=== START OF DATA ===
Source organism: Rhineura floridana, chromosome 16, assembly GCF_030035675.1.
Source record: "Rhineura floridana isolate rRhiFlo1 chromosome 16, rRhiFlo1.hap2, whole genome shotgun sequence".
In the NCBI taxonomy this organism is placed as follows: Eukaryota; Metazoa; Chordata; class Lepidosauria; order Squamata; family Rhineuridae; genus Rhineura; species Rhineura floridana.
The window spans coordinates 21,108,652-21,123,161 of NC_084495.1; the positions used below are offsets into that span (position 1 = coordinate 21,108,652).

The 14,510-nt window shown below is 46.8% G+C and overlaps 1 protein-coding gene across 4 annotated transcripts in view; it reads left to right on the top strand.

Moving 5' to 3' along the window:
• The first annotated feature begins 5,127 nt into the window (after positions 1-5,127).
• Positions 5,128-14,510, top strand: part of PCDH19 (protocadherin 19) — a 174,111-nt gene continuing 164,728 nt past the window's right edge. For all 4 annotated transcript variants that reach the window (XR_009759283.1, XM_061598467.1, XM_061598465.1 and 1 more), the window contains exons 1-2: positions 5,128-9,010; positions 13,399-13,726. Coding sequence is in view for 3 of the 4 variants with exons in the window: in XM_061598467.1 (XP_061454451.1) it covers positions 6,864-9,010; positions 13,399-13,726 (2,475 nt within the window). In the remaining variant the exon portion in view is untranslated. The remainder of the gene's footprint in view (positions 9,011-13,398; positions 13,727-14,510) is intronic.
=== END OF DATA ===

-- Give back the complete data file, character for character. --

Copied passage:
Source organism: Rhineura floridana, chromosome 16, assembly GCF_030035675.1.
Source record: "Rhineura floridana isolate rRhiFlo1 chromosome 16, rRhiFlo1.hap2, whole genome shotgun sequence".
In the NCBI taxonomy this organism is placed as follows: Eukaryota; Metazoa; Chordata; class Lepidosauria; order Squamata; family Rhineuridae; genus Rhineura; species Rhineura floridana.
The window spans coordinates 21,108,652-21,123,161 of NC_084495.1; the positions used below are offsets into that span (position 1 = coordinate 21,108,652).

The 14,510-nt window shown below is 46.8% G+C and overlaps 1 protein-coding gene across 4 annotated transcripts in view; it reads left to right on the top strand.

Moving 5' to 3' along the window:
• The first annotated feature begins 5,127 nt into the window (after positions 1-5,127).
• Positions 5,128-14,510, top strand: part of PCDH19 (protocadherin 19) — a 174,111-nt gene continuing 164,728 nt past the window's right edge. For all 4 annotated transcript variants that reach the window (XR_009759283.1, XM_061598467.1, XM_061598465.1 and 1 more), the window contains exons 1-2: positions 5,128-9,010; positions 13,399-13,726. Coding sequence is in view for 3 of the 4 variants with exons in the window: in XM_061598467.1 (XP_061454451.1) it covers positions 6,864-9,010; positions 13,399-13,726 (2,475 nt within the window). In the remaining variant the exon portion in view is untranslated. The remainder of the gene's footprint in view (positions 9,011-13,398; positions 13,727-14,510) is intronic.